Backstabbing for Beginners: My Crash Course in International Diplomacy
by Michael Soussan
Although Soussan can be described as a whistle-blower, his own role in all of this was not entirely innocent. Quite early on, Soussan receives a query from a Swiss magistrate puzzled by the fact that he is being asked to set up a contract for a “front” company (that is, one deliberately created to disguise the identity of the person behind the company) to handle one of the oil-for-food transactions: the use of such front companies was illegal under the terms agreed by the UN's Security Council. The Russians are the biggest beneficiaries of the scamming, profiting to the extent of $500m, some of which went directly to then President Putin's chief of staff (for subsequent disbursement to favoured politicians). Surprise, surprise, the UN official assigned to such legal issues is Russian. He tells Soussan that the Swiss magistrate's conscientious inquiry should be ignored - advice that our author goes along with, albeit with theatrically expressed misgivings.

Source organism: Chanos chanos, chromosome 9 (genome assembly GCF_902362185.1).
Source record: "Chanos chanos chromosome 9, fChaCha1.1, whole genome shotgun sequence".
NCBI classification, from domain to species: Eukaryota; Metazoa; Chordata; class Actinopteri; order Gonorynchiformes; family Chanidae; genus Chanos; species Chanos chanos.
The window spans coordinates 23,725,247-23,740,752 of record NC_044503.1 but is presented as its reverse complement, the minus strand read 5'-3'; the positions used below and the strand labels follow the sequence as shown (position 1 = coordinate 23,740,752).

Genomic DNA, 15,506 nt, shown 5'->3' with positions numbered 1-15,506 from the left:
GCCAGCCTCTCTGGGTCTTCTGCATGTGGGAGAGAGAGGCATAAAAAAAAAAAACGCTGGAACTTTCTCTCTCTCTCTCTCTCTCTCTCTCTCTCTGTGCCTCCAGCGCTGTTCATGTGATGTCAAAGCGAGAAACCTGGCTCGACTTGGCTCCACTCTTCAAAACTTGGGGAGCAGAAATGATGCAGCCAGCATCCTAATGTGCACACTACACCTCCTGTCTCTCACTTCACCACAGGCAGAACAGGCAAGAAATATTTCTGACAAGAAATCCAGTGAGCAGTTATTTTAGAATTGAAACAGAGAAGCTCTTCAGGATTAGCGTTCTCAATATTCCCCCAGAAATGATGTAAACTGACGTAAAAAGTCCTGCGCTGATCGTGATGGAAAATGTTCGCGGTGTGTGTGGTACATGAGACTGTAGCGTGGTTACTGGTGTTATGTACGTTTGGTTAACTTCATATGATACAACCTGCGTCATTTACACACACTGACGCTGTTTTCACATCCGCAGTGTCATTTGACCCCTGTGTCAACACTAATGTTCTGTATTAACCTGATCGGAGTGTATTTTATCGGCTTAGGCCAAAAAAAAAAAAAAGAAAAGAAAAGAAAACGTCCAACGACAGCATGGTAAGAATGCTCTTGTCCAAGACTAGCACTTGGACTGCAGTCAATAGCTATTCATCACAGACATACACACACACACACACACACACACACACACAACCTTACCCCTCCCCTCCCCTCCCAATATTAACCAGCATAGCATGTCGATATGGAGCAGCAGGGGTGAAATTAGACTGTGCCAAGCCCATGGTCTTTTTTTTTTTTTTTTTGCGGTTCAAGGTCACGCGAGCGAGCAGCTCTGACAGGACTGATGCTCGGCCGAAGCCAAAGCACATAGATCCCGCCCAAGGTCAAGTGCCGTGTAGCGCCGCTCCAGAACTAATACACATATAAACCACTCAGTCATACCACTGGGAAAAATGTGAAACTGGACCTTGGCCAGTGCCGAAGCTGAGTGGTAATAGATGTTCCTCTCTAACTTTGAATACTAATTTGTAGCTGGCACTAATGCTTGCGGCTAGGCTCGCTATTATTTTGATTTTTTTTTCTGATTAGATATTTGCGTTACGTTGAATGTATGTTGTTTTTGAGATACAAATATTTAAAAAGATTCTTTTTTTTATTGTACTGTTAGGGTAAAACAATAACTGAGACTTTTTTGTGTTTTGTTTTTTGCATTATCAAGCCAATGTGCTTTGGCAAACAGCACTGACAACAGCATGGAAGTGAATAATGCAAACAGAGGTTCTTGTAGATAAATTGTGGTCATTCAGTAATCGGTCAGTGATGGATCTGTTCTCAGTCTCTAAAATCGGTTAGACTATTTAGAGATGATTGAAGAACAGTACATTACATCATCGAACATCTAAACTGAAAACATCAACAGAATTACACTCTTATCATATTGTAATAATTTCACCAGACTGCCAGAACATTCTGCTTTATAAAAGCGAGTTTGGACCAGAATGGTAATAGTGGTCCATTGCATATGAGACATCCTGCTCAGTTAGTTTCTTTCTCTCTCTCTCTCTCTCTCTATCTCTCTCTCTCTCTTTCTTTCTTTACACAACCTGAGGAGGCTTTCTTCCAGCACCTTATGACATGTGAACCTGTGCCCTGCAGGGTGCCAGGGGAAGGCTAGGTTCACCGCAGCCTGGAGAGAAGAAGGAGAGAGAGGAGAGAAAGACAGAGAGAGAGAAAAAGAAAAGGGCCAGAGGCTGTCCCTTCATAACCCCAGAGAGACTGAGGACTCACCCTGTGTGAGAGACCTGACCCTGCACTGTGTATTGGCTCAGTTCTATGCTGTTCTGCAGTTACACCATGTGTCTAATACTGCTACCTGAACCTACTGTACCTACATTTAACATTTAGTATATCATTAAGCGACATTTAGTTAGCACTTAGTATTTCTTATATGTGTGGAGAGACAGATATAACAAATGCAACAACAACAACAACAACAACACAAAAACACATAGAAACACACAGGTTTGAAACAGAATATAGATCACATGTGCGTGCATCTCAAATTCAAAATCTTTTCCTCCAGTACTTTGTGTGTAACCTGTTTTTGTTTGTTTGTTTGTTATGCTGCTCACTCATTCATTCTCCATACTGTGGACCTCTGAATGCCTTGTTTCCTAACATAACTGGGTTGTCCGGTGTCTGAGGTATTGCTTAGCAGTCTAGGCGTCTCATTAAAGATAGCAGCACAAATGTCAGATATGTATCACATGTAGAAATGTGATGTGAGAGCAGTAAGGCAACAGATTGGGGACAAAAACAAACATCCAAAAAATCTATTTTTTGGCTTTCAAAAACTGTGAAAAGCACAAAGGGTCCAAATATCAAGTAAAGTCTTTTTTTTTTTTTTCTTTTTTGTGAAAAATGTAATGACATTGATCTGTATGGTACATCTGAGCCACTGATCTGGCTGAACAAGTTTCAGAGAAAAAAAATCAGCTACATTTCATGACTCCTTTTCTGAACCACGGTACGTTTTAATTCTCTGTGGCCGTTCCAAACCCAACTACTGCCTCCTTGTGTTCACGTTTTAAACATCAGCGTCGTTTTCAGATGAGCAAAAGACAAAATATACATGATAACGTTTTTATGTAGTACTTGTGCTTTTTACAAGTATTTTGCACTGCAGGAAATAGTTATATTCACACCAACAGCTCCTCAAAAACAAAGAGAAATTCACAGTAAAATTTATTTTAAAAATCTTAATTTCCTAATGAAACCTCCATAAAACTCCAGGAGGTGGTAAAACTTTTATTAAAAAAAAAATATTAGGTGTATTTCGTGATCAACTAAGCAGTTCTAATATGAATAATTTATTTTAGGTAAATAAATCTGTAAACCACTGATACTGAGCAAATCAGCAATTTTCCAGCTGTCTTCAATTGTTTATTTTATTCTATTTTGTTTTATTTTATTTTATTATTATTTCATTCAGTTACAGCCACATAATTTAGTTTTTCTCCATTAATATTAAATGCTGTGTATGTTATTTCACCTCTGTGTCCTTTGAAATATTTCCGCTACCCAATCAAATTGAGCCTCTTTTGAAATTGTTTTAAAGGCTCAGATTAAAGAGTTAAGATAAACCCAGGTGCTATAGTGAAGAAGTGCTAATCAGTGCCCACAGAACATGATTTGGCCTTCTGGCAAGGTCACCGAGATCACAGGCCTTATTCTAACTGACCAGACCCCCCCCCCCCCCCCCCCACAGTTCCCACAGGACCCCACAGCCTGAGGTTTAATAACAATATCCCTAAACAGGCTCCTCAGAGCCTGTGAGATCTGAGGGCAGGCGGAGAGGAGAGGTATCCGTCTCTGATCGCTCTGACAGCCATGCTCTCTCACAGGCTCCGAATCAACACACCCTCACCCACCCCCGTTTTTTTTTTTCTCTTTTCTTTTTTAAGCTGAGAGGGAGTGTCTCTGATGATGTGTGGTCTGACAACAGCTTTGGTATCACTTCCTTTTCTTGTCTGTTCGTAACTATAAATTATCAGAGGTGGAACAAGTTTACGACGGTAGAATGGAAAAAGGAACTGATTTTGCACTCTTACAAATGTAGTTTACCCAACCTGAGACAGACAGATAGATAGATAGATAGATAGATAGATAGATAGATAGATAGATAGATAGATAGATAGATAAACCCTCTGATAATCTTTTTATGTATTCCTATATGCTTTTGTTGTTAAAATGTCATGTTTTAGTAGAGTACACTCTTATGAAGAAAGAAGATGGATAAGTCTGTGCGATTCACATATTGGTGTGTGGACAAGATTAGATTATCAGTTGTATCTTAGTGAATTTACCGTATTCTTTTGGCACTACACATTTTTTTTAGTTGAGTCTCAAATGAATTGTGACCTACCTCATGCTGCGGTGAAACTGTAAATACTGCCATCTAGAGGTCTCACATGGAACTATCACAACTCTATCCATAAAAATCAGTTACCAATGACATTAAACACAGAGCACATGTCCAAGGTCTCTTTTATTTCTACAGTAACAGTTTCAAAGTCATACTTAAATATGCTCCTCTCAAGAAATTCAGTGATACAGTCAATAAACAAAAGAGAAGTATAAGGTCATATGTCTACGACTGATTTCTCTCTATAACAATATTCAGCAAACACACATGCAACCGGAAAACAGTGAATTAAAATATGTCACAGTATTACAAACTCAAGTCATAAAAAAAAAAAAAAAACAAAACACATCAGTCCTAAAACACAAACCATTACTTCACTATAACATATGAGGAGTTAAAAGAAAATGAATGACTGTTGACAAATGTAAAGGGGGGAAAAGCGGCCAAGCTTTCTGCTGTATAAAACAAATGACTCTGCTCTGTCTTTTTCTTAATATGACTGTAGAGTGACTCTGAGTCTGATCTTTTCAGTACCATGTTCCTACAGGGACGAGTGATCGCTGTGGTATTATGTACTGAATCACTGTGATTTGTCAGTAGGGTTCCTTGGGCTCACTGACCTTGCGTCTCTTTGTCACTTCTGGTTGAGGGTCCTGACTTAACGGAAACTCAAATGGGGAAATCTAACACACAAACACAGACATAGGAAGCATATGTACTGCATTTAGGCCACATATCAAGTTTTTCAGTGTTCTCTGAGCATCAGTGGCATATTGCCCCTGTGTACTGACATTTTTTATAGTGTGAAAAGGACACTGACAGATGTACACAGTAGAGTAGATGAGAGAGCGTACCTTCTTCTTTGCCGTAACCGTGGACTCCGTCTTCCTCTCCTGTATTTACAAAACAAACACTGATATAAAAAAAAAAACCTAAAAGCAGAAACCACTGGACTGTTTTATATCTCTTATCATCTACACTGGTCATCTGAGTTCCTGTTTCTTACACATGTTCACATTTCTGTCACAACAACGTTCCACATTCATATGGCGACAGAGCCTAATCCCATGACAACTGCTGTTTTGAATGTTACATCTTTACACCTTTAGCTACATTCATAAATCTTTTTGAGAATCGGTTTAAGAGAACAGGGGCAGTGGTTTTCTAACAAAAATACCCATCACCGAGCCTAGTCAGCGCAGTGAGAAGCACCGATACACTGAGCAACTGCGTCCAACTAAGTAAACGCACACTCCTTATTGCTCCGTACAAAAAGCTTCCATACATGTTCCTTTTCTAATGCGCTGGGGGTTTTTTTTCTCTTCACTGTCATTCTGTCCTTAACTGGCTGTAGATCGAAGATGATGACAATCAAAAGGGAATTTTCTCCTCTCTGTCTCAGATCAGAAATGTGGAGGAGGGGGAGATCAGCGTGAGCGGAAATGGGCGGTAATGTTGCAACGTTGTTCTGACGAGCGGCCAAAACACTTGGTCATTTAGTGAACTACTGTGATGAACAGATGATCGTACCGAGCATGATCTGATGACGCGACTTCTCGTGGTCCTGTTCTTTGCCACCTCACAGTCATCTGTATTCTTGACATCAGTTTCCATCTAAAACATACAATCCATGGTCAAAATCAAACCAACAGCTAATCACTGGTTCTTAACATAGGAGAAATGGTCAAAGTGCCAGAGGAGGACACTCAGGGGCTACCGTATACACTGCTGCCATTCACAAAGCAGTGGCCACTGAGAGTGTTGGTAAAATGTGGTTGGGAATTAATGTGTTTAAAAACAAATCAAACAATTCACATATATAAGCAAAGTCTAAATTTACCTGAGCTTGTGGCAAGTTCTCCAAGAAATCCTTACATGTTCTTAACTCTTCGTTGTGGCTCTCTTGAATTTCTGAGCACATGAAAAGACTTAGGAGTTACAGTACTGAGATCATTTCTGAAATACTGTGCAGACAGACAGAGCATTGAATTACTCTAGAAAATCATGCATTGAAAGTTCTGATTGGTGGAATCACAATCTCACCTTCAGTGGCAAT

After that, the use of front companies escalates out of all control. Some of the biggest personal beneficiaries turn out to be French officials attached to that nation's foreign ministry - which may help in retrospect to explain France's wholehearted sabotaging of Bush and Blair's attempt to gain UN support for the removal of Saddam by military means: not only would a switch from the sanctions policy put an end to the French profits from it, but if Saddam's ministries ever did fall to the Americans there might be some extremely embarrassing documents to be found in them.